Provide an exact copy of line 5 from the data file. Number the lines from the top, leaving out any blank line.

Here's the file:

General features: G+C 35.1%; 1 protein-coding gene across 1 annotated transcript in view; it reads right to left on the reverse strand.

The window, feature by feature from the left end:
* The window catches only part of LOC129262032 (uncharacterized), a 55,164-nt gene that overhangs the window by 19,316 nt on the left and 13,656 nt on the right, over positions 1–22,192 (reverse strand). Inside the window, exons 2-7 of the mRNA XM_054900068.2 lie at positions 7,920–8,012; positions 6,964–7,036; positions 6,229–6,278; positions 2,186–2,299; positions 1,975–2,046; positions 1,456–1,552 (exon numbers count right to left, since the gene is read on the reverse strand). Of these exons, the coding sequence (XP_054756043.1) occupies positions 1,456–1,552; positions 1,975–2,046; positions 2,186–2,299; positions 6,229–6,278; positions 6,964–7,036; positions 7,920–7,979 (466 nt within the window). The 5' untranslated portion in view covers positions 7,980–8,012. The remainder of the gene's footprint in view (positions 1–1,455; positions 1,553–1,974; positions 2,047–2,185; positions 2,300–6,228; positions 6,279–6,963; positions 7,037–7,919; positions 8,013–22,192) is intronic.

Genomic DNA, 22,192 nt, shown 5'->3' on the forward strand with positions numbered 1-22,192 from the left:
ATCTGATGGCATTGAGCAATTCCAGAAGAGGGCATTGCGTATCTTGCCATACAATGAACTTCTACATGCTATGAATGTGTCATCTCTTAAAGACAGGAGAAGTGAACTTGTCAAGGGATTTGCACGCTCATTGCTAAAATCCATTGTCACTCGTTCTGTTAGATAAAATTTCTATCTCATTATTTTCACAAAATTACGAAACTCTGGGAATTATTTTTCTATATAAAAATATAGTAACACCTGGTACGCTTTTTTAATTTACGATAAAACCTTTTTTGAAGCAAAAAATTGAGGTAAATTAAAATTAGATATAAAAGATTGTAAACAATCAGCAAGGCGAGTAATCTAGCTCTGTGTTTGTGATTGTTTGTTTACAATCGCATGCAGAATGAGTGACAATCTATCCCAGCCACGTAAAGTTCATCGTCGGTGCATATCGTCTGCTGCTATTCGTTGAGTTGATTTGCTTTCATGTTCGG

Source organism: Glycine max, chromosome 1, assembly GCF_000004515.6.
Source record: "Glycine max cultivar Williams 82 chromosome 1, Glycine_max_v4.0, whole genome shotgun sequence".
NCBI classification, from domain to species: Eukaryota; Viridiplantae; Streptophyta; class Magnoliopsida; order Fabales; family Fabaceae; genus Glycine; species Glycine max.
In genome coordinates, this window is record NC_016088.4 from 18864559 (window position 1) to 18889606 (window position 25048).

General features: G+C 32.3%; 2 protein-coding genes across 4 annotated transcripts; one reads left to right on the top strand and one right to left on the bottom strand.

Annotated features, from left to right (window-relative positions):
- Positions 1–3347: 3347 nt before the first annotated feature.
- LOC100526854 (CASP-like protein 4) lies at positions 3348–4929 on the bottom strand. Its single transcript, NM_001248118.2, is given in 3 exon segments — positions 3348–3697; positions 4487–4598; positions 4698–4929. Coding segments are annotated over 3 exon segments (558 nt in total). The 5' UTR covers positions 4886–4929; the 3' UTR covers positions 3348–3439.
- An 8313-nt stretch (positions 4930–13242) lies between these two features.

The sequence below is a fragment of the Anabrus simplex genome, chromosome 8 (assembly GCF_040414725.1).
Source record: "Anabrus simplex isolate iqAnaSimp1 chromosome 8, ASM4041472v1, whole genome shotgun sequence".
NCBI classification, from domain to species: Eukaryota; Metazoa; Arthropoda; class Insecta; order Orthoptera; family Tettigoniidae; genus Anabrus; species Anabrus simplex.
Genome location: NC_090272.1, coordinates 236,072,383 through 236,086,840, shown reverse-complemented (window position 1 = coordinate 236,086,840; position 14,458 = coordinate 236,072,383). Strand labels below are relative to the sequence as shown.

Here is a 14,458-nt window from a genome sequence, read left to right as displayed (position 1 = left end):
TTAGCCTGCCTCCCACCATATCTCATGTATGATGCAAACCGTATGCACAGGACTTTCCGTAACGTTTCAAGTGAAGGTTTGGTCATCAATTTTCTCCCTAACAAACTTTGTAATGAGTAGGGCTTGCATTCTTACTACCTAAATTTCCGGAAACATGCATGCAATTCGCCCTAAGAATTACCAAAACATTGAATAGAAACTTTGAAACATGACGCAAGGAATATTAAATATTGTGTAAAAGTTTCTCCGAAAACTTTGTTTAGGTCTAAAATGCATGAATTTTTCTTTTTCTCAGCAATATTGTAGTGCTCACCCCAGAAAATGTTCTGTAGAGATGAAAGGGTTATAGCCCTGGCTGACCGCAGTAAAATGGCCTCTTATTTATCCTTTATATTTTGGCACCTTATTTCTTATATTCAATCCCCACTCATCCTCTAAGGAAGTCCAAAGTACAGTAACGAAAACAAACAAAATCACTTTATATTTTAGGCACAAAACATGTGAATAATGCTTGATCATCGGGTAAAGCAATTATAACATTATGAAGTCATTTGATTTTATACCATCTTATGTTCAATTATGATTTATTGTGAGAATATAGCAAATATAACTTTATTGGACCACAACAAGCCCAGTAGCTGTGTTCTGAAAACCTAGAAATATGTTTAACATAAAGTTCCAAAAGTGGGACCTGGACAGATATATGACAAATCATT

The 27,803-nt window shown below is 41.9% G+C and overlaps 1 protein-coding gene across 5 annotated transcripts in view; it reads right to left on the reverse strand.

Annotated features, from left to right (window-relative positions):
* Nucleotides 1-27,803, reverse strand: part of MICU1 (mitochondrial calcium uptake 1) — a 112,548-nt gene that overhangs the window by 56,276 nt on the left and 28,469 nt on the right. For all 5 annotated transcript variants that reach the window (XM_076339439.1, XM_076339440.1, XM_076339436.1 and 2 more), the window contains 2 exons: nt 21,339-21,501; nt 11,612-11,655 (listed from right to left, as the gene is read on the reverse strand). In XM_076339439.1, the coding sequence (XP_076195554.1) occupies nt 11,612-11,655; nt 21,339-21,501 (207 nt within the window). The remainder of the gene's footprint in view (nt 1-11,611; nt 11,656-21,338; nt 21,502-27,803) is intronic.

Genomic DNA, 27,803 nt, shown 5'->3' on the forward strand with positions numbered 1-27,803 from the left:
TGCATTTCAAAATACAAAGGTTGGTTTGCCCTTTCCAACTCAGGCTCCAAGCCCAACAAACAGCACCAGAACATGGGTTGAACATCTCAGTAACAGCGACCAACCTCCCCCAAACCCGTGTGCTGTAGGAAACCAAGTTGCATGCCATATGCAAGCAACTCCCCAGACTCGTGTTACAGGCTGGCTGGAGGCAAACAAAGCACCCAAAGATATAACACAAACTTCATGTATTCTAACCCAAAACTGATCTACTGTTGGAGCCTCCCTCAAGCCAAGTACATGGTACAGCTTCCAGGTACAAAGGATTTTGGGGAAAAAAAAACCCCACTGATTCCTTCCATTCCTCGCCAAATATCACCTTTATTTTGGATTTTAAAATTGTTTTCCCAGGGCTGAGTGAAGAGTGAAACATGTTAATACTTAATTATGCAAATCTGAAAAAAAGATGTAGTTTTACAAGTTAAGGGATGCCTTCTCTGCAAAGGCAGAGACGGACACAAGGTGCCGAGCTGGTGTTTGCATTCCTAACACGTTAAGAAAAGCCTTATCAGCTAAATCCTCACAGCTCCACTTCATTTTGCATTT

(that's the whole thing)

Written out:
ATCTGATGGCATTGAGCAATTCCAGAAGAGGGCATTGCGTATCTTGCCATACAATGAACTTCTACATGCTATGAATGTGTCATCTCTTAAAGACAGGAGAAGTGAACTTGTCAAGGGATTTGCACGCTCATTGCTAAAATCCATTGTCACTCGTTCTGTTAGATAAAATTTCTATCTCATTATTTTCACAAAATTACGAAACTCTGGGAATTATTTTTCTATATAAAAATATAGTAACACCTGGTACGCTTTTTTAATTTACGATAAAACCTTTTTTGAAGCAAAAAATTGAGGTAAATTAAAATTAGATATAAAAGATTGTAAACAATCAGCAAGGCGAGTAATCTAGCTCTGTGTTTGTGATTGTTTGTTTACAATCGCATGCAGAATGAGTGACAATCTATCCCAGCCACGTAAAGTTCATCGTCGGTGCATATCGTCTGCTGCTATTCGTTGAGTTGATTTGCTTTCATGTTCGG